Arts and Entertainment | Music

Saint Pepsi’s Ryan DeRobertis talks music, method

Friday night at 7:30 p.m. in the Altschul Atrium, WBAR will be hosting Saint Pepsi, along with Seth Graham and MikeQ. Saint Pepsi—aka Ryan DeRobertis—is a prolific electronic artist whose sounds simultaneously ride the waves of (in his own words) “future pop,” “R&B,” “liquid disco,” “slowjam,” and my favorite, “gibber boogie.” 

On Feb. 25, DeRobertis released his excellent “Gin City” EP, which closes with the single, “Mr. Wonderful,” already on its way past 125,000 listens on SoundCloud. Stereogum recently labeled Saint Pepsi as a “band to watch,” calling his two previous albums “a vibrant record that chopped, screwed, and reappropriated hip-hop, disco, and pop into something challenging and exciting” and “completely beyond anything you can pin down with a simple genre tag,” respectively.

Spectator spoke to DeRobertis, talking about live performance, the Internet era, parental approval, sainthood, rapping, the catharsis of turning something in, and of course, his breakthrough “Call Me Maybe” remix. 

Jesse Gruber: Seeing that you will be performing at Barnard this Friday, how are you planning on translating your music—which rewards close, headphone listening—to a live audience?
Ryan DeRobertis: The main difference is basically that I play as much of the up-tempo stuff. I like to throw pop a cappellas over the instrumentals. It’s all about transitioning between songs.

JG: So you’re not going to just put on a mouse mask and press play?
RD: Right. What’s cool with doing DJ sets is that they’re pretty versatile—it’s good if I know what type of crowds I’ll be playing for. The Barnard crowd is going to be a lot different than a couple of the shows I had to play at SXSW, with a bunch of dads and stuff. It will probably be a huge, one-hour-long set in that early Daft Punk-style sense.

JG: You often get put in the “vaporwave” genre—especially because of the moniker. How do you feel about being placed in that box?
RD: I don’t really have as problem with it, but I think the idea of “vaporwave” has changed a lot since last year when I started Saint Pepsi. People were starting to call me the “Skrillex of vaporwave.” It was sort of ridiculous. I always thought that I was approaching sampling differently as I was putting out more music. 

JG: How do you go about finding your samples? On “Mr. Wonderful” alone, you’ve got a classic Aretha tune mixed with a bit from Nintendo 64.
RD:
Most of “Mr. Wonderful,” actually, aside from the Aretha Franklin sample, it’s all just me. I made it sound really Mario Kart-y. So I’ll find something on YouTube that I really like and then I’ll just go through channels and whatever is on the sidebar. I’m always looking for a specific sound. I’m into cutting really small pieces of music together at this point. 

JG: Was there a logical progression from you making live music to stuff done on the computer? Were the earlier instruments just stepping-stones to the computer?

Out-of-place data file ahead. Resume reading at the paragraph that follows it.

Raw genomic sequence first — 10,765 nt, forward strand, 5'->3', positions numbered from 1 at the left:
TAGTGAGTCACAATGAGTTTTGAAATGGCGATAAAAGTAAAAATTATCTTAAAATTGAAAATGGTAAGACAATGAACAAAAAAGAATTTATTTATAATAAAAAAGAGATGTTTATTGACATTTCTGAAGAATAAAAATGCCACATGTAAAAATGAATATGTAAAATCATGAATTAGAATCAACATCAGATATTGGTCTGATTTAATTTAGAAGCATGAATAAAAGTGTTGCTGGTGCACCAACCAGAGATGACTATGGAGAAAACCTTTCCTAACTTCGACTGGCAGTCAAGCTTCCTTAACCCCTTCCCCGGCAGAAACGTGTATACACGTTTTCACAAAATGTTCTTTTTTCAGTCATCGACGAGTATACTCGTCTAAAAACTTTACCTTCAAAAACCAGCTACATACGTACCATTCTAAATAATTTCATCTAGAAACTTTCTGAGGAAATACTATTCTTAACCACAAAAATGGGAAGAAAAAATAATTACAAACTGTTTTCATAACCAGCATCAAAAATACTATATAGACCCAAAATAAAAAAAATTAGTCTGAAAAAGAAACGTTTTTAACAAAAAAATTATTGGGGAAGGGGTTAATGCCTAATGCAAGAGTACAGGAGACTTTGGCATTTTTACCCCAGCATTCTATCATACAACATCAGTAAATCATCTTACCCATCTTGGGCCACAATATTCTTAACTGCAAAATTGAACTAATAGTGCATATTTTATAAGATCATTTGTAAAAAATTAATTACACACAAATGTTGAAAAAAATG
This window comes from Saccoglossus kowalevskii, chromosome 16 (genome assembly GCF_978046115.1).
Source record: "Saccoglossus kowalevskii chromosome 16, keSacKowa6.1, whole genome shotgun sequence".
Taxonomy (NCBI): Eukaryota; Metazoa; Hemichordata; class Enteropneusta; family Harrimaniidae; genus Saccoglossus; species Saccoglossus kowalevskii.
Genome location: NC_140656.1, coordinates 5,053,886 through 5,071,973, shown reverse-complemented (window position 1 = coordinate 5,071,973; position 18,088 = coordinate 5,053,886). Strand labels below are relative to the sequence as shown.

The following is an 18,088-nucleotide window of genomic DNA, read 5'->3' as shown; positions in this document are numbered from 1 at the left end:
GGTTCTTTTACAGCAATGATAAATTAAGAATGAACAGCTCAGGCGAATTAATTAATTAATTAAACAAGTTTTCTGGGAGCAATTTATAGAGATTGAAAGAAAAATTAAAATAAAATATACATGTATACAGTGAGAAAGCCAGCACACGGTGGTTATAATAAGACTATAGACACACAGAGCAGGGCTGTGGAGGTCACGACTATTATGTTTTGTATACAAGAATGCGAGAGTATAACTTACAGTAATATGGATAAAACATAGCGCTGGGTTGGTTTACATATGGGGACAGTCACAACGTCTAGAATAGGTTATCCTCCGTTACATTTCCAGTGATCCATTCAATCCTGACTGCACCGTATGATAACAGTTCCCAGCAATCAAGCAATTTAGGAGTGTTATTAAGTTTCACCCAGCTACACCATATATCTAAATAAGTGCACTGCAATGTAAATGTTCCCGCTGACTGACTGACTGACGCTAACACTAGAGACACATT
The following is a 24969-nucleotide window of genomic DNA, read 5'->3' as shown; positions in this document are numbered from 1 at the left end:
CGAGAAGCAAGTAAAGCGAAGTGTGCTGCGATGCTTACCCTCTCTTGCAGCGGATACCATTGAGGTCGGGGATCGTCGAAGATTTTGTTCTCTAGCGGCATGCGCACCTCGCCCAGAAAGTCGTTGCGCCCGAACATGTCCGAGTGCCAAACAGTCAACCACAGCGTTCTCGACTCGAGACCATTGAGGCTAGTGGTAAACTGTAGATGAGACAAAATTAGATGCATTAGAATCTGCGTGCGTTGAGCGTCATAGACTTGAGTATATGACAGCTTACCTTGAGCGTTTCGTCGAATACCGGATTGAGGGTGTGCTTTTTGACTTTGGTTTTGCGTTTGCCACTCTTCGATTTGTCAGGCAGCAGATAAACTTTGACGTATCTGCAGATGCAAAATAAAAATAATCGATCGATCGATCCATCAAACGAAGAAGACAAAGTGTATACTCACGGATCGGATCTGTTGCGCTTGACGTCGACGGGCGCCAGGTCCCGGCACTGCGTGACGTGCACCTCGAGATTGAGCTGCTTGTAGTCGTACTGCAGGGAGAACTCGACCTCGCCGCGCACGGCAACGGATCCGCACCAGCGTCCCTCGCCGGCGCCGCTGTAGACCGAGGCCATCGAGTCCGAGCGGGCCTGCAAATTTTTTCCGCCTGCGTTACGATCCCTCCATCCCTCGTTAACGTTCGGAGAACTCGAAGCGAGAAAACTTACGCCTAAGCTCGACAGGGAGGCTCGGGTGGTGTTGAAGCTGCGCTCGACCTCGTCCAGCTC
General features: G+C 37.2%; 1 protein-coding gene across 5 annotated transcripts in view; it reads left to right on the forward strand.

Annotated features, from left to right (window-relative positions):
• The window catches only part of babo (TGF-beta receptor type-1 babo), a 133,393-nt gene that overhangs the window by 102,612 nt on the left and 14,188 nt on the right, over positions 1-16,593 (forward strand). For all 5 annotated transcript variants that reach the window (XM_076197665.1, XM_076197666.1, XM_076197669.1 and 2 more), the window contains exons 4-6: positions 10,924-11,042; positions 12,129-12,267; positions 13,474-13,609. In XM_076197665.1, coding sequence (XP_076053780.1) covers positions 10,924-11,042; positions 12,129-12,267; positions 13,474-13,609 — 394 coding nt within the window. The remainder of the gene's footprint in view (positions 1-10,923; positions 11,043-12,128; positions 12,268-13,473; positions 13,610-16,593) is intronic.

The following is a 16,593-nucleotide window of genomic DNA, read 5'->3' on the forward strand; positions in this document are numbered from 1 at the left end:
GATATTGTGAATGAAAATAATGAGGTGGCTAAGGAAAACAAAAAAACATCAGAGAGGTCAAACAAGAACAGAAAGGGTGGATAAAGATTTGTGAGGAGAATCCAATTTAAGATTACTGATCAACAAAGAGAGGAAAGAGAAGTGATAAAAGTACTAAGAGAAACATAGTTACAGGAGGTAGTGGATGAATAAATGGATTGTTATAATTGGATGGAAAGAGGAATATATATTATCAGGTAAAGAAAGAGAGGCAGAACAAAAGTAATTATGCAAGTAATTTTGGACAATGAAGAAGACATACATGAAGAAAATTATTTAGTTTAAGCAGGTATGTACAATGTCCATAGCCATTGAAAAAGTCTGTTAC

RD:
I’ve been writing music since I was in middle school. Before I even knew how to sample or anything like that, I taught myself how to play guitar and piano when I was thirteen and I was making kind of shitty indie-pop music when I was in high school, until I started messing with synths and stuff like that. So when I started Saint Pepsi, it was sort of like a regression from that, where I was trying to approach writing and making songs from a different perspective. It’s not just a side project anymore, it’s more like my pride and joy. I try to put in as much effort as possible.

JG: I recently watched a great cover of CHVRCHES doing Arctic Monkeys’ “Do I Wanna Know.” When asked why they chose that song, one member said they chose that song particularly because it was so strong melodically. Is that what you look for in songs to remix? Is that what initially drew you to “Call Me Maybe”?
RD: I legitimately love the song. I remember loading it into Ableton, and I started playing a couple of different progressions under the melody. From there, the mix kind of just made itself. I try to do incredibly different stuff. I’m not really into just putting a drumbeat over a popular song. 

JG: How do you know when a song is finished? Can’t you always add more effects?
RD: I know when a song is done when someone is banging on my door telling me that it needs to be in. I am always working to the last minute.

JG: So it’s like handing in an assignment at school.
RD: Yes! Exactly. 

JG: Then you never really got out of college, I guess.
RD: No. Never. I put out a lot of music now, but I used to just never finish anything. I always felt like there was something missing from all my work. So when I started Saint Pepsi, it was like, “I’ll just throw this out there. No one is going to hear it anyway.” 

JG: Does Pepsi deserve sainthood? What about Coke? RC Cola?
RD: Man, I actually was a huge Coke drinker before I started Saint Pepsi. 

This interview has been condensed and edited for clarity.

arts@columbiaspectator.com | @ColumbiaSpec

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